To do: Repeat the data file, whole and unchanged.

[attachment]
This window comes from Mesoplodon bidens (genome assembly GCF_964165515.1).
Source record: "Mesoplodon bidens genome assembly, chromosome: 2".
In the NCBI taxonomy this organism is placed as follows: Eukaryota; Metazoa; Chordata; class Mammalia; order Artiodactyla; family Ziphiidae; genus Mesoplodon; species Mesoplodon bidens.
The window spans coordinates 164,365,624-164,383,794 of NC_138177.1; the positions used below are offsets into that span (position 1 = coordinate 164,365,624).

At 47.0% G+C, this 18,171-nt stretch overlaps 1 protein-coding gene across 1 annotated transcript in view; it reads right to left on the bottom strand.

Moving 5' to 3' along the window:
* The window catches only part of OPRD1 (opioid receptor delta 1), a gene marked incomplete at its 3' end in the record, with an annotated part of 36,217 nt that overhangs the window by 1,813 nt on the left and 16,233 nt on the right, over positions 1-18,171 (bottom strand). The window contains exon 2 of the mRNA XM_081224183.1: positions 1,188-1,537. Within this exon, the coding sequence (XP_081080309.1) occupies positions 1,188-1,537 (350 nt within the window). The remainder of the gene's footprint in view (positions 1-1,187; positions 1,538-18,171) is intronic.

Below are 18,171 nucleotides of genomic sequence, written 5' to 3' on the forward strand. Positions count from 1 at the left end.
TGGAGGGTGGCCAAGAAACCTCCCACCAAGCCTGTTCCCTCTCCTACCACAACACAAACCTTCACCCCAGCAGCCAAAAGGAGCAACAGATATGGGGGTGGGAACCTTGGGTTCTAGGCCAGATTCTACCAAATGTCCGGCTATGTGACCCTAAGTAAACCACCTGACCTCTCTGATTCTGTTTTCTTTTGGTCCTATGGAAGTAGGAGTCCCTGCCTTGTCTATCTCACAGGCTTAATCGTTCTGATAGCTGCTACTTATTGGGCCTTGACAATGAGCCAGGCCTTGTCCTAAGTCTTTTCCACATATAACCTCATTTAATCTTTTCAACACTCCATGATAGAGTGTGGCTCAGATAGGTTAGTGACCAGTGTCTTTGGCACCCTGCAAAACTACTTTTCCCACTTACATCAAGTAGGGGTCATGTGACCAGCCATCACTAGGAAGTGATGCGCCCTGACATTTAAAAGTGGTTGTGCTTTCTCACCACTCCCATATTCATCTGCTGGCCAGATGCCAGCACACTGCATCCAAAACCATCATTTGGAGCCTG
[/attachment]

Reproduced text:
This window comes from Mesoplodon bidens (genome assembly GCF_964165515.1).
Source record: "Mesoplodon bidens genome assembly, chromosome: 2".
In the NCBI taxonomy this organism is placed as follows: Eukaryota; Metazoa; Chordata; class Mammalia; order Artiodactyla; family Ziphiidae; genus Mesoplodon; species Mesoplodon bidens.
The window spans coordinates 164,365,624-164,383,794 of NC_138177.1; the positions used below are offsets into that span (position 1 = coordinate 164,365,624).

At 47.0% G+C, this 18,171-nt stretch overlaps 1 protein-coding gene across 1 annotated transcript in view; it reads right to left on the bottom strand.

Moving 5' to 3' along the window:
* The window catches only part of OPRD1 (opioid receptor delta 1), a gene marked incomplete at its 3' end in the record, with an annotated part of 36,217 nt that overhangs the window by 1,813 nt on the left and 16,233 nt on the right, over positions 1-18,171 (bottom strand). The window contains exon 2 of the mRNA XM_081224183.1: positions 1,188-1,537. Within this exon, the coding sequence (XP_081080309.1) occupies positions 1,188-1,537 (350 nt within the window). The remainder of the gene's footprint in view (positions 1-1,187; positions 1,538-18,171) is intronic.

Below are 18,171 nucleotides of genomic sequence, written 5' to 3' on the forward strand. Positions count from 1 at the left end.
TGGAGGGTGGCCAAGAAACCTCCCACCAAGCCTGTTCCCTCTCCTACCACAACACAAACCTTCACCCCAGCAGCCAAAAGGAGCAACAGATATGGGGGTGGGAACCTTGGGTTCTAGGCCAGATTCTACCAAATGTCCGGCTATGTGACCCTAAGTAAACCACCTGACCTCTCTGATTCTGTTTTCTTTTGGTCCTATGGAAGTAGGAGTCCCTGCCTTGTCTATCTCACAGGCTTAATCGTTCTGATAGCTGCTACTTATTGGGCCTTGACAATGAGCCAGGCCTTGTCCTAAGTCTTTTCCACATATAACCTCATTTAATCTTTTCAACACTCCATGATAGAGTGTGGCTCAGATAGGTTAGTGACCAGTGTCTTTGGCACCCTGCAAAACTACTTTTCCCACTTACATCAAGTAGGGGTCATGTGACCAGCCATCACTAGGAAGTGATGCGCCCTGACATTTAAAAGTGGTTGTGCTTTCTCACCACTCCCATATTCATCTGCTGGCCAGATGCCAGCACACTGCATCCAAAACCATCATTTGGAGCCTG